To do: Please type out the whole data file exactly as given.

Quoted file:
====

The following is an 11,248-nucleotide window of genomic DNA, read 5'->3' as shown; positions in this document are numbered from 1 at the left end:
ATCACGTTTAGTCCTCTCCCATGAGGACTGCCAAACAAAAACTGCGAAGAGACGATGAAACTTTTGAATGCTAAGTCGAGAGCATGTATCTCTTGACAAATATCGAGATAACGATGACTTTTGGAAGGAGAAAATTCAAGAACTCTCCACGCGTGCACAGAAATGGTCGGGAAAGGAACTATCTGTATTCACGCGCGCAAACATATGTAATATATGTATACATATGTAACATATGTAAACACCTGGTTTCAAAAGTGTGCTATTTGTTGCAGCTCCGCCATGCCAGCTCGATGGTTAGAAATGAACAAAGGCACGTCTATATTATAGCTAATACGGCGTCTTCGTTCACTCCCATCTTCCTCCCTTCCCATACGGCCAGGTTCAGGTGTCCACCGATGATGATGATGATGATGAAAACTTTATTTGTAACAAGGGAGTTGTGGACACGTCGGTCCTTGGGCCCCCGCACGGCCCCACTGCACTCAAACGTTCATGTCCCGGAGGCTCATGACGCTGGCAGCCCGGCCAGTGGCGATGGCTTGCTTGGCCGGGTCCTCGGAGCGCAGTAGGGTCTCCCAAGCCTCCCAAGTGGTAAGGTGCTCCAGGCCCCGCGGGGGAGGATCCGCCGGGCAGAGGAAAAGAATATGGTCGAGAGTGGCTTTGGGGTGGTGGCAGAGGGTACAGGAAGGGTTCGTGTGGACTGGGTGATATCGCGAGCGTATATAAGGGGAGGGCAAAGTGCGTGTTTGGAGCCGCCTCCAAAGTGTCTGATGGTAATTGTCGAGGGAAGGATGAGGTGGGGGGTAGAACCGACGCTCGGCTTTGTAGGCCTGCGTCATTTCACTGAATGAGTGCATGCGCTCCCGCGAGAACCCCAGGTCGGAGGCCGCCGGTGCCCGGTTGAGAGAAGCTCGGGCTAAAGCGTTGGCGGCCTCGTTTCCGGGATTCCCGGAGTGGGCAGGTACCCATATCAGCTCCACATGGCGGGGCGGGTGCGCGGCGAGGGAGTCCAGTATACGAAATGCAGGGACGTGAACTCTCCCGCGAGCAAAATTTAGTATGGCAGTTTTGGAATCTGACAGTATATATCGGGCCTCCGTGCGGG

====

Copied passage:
The following is an 11,248-nucleotide window of genomic DNA, read 5'->3' as shown; positions in this document are numbered from 1 at the left end:
ATCACGTTTAGTCCTCTCCCATGAGGACTGCCAAACAAAAACTGCGAAGAGACGATGAAACTTTTGAATGCTAAGTCGAGAGCATGTATCTCTTGACAAATATCGAGATAACGATGACTTTTGGAAGGAGAAAATTCAAGAACTCTCCACGCGTGCACAGAAATGGTCGGGAAAGGAACTATCTGTATTCACGCGCGCAAACATATGTAATATATGTATACATATGTAACATATGTAAACACCTGGTTTCAAAAGTGTGCTATTTGTTGCAGCTCCGCCATGCCAGCTCGATGGTTAGAAATGAACAAAGGCACGTCTATATTATAGCTAATACGGCGTCTTCGTTCACTCCCATCTTCCTCCCTTCCCATACGGCCAGGTTCAGGTGTCCACCGATGATGATGATGATGATGAAAACTTTATTTGTAACAAGGGAGTTGTGGACACGTCGGTCCTTGGGCCCCCGCACGGCCCCACTGCACTCAAACGTTCATGTCCCGGAGGCTCATGACGCTGGCAGCCCGGCCAGTGGCGATGGCTTGCTTGGCCGGGTCCTCGGAGCGCAGTAGGGTCTCCCAAGCCTCCCAAGTGGTAAGGTGCTCCAGGCCCCGCGGGGGAGGATCCGCCGGGCAGAGGAAAAGAATATGGTCGAGAGTGGCTTTGGGGTGGTGGCAGAGGGTACAGGAAGGGTTCGTGTGGACTGGGTGATATCGCGAGCGTATATAAGGGGAGGGCAAAGTGCGTGTTTGGAGCCGCCTCCAAAGTGTCTGATGGTAATTGTCGAGGGAAGGATGAGGTGGGGGGTAGAACCGACGCTCGGCTTTGTAGGCCTGCGTCATTTCACTGAATGAGTGCATGCGCTCCCGCGAGAACCCCAGGTCGGAGGCCGCCGGTGCCCGGTTGAGAGAAGCTCGGGCTAAAGCGTTGGCGGCCTCGTTTCCGGGATTCCCGGAGTGGGCAGGTACCCATATCAGCTCCACATGGCGGGGCGGGTGCGCGGCGAGGGAGTCCAGTATACGAAATGCAGGGACGTGAACTCTCCCGCGAGCAAAATTTAGTATGGCAGTTTTGGAATCTGACAGTATATATCGGGCCTCCGTGCGGG